German hotel chain owned by Goldman Sachs changes its logo to signal opposition to right-wing parties

Management says removing brown from its logo is designed to promotes “diversity, tolerance and democracy”

editor: REMIX NEWS
author: Denes Albert

The Goldman Sachs-owned hotel chain, B&B Hotels, removed the brown color from its logo in Germany and across the globe for political reasons, arguing that brown is associated with the Nazi regime.

The circle with the “B&B Hotels” lettering in the middle remains the same. However, the new logo is green instead of brown, according to German publication Junge Freiheit.

The move comes following a concerted public push against the right-wing Alternative for Germany (AfD) party in Germany, including from the ruling left-liberal government, NGOs, and other activist organizations. Large demonstrations involving approximately 300,000 were held nationwide over the weekend; however, polling results show that the protests had relatively little effect on national polling for the AfD, with the party continuing to hold strong in second place.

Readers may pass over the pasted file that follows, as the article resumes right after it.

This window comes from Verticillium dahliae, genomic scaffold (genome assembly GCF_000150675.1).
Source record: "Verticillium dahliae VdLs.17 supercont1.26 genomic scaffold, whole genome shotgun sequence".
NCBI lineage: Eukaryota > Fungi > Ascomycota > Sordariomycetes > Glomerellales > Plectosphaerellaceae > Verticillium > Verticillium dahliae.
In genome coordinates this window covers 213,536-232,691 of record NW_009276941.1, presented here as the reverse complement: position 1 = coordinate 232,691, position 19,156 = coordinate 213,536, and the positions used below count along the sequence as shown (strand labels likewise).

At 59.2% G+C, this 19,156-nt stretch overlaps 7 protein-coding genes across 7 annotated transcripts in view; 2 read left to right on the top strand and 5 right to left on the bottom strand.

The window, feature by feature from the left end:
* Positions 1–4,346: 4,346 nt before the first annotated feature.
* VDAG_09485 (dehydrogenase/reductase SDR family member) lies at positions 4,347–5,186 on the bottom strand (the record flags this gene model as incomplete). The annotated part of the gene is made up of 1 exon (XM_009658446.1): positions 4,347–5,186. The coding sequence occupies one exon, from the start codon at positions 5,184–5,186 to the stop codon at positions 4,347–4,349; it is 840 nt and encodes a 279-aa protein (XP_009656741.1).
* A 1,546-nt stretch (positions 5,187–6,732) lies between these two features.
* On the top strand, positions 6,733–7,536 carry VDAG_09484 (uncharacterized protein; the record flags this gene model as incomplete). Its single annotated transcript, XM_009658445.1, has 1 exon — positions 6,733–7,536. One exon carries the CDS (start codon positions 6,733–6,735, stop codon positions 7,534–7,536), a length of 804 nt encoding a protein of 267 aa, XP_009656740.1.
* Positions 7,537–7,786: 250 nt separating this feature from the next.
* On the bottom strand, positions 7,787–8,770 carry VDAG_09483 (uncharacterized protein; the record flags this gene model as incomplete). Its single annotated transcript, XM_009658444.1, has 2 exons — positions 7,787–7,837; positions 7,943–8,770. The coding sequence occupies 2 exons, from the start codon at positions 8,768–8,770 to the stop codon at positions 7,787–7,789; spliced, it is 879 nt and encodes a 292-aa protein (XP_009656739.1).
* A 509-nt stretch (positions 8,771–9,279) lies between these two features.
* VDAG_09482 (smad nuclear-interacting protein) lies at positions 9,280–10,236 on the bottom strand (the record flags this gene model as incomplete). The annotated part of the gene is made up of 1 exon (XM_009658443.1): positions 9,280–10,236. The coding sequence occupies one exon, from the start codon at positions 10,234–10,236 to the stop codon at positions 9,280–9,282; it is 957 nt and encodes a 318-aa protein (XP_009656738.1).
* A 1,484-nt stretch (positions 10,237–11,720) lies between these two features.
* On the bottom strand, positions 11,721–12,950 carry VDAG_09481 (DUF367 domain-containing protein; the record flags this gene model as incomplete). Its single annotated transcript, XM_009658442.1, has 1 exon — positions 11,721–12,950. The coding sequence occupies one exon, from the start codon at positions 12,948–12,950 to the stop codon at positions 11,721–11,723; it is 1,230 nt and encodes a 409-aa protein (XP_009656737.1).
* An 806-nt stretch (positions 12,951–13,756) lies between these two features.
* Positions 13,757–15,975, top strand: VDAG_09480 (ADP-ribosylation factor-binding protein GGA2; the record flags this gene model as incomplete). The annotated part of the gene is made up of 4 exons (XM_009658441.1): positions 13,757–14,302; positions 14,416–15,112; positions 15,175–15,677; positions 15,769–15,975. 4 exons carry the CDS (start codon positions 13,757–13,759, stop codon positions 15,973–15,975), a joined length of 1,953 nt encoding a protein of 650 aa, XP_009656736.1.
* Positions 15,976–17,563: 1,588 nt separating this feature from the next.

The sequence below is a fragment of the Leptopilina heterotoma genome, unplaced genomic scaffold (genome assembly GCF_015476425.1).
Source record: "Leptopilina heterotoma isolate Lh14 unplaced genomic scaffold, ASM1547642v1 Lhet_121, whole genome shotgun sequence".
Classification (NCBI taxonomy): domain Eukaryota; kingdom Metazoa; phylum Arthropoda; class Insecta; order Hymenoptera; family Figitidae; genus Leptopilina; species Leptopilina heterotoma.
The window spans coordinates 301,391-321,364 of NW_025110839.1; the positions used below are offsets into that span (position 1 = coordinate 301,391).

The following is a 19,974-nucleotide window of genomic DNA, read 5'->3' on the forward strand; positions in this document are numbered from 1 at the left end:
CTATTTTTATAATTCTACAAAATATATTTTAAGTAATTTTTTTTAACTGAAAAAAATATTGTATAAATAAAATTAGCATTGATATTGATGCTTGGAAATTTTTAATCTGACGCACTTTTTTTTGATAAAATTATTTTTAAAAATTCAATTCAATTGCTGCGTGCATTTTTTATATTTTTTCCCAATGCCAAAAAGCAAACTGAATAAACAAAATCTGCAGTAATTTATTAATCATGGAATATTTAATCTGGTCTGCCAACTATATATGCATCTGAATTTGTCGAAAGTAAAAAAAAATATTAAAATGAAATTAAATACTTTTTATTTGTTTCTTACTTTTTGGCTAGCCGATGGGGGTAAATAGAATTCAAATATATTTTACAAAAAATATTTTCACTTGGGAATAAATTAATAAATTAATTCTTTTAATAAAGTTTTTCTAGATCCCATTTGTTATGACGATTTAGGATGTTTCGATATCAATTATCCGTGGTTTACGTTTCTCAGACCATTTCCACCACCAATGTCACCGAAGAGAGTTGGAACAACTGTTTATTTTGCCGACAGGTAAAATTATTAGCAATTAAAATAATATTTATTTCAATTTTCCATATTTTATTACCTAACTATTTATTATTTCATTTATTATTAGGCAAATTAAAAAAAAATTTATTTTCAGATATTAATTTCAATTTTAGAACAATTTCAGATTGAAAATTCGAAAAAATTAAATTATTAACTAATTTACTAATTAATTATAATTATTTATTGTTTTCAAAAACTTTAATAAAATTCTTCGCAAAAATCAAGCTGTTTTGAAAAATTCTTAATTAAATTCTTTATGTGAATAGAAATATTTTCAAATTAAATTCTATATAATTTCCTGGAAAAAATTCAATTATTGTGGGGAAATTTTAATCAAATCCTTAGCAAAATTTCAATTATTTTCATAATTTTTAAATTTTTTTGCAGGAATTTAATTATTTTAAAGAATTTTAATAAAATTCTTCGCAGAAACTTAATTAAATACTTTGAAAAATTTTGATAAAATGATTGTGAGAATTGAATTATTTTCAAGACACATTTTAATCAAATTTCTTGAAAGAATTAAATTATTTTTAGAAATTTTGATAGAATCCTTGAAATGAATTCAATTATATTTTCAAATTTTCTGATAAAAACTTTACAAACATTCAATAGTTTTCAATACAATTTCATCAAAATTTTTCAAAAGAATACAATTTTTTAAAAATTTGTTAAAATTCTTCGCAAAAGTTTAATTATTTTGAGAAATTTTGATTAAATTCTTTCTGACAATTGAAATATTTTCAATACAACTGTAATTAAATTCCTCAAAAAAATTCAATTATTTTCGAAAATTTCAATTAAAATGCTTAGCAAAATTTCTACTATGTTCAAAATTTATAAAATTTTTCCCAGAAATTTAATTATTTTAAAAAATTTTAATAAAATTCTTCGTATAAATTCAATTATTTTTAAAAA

“We have banned brown from our logo. Now, we’re banning it from our country,” the company wrote on its LinkedIn page.

The B&B Hotels company was founded in Brest, France, in 1990 and quickly expanded into various European countries. By the end of 2022, the chain operated more than 600 hotels in 14 countries, including more than 160 in Germany. In 2019, Goldman Sachs purchased the hotel chain from PAI Partners for €1.9 billion.

In Germany, the color brown, in the context of politics, is associated with the Nazi regime and was used by Adolf Hitler’s Sturmabteliung (SA) paramilitary organization in 1921.

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